Generation of magnetic field of Earth is relatively well-understood
It is? I do not think that is true. We have a theory and an idea, but there are rather large holes and unknowns in both. Dynamo theory is, yes, the basic idea but it's fraught with issues so I would not say we have a solid grasp of this quite yet.
What causes Jupiter to have two different magnetic South poles and one magnetic North pole?
Have you ever looked at the magnetic field topology of the Sun during solar maximum? It looks like lots of little dipoles, quadrapoles, octapoles, etc. on the surface with little semblance of something like a global dipole geometry. However, the convenient thing is that the higher order multipole moments fall off faster with radial distance than the dipole field, so at large distances the magnetic field starts to come closer to something like a dipole (it's still extremely messy).
The Jovian magnetic field is similar to the sun in that it exhibits significant higher order multipole moments like the quadrapole and octapole moments. This can result in rather unusual looking field geometries compared to a simple dipole.
Does this mean two magnetic South poles have the same magnetic North pole? (I'm assuming so because otherwise I see a weird monopole appearing even though they are not forbidden by nature)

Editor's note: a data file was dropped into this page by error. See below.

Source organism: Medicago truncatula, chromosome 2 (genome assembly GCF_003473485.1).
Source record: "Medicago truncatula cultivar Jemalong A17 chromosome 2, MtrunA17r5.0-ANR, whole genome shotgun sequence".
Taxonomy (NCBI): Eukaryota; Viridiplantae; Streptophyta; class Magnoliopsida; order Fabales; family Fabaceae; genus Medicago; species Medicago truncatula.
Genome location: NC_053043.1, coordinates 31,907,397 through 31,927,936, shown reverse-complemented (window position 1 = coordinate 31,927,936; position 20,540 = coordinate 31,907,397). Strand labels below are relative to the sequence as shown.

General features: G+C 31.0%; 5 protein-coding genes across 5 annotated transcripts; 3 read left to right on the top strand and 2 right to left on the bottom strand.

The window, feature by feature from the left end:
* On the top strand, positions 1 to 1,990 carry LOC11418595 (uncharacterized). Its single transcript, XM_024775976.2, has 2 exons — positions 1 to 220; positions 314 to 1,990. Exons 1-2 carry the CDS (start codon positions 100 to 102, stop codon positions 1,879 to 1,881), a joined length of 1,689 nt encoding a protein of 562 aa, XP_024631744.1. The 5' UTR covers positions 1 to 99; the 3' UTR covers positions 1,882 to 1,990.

No, there's no monopole moment of which we are aware. When higher order moments become significant, the field geometry can become very complicated, however, giving us what Juno has found.
If one can approximate Earth's magnetic field with an enormous bar magnet, how should one approximate Jupiter's magnetic field to have a simpler picture?
Technically, you can only approximate Earth's magnetic field as being like a dipole bar magnet at large distances from the surface. There are large deviations from a strict dipole geometry like the South Atlantic Anomaly, which result from multipole moments like on Jupiter and the Sun. Again, these decrease in magnitude much faster than the dipole moment, so far from the source the global magnetic field of Earth kind of looks like a dipole. It is technically called a stretched dipole because the supersonic solar wind distorts it, but from ~1-6 Earth radii from the surface the field geometry usually looks like a dipole (except during a geomagnetic storm).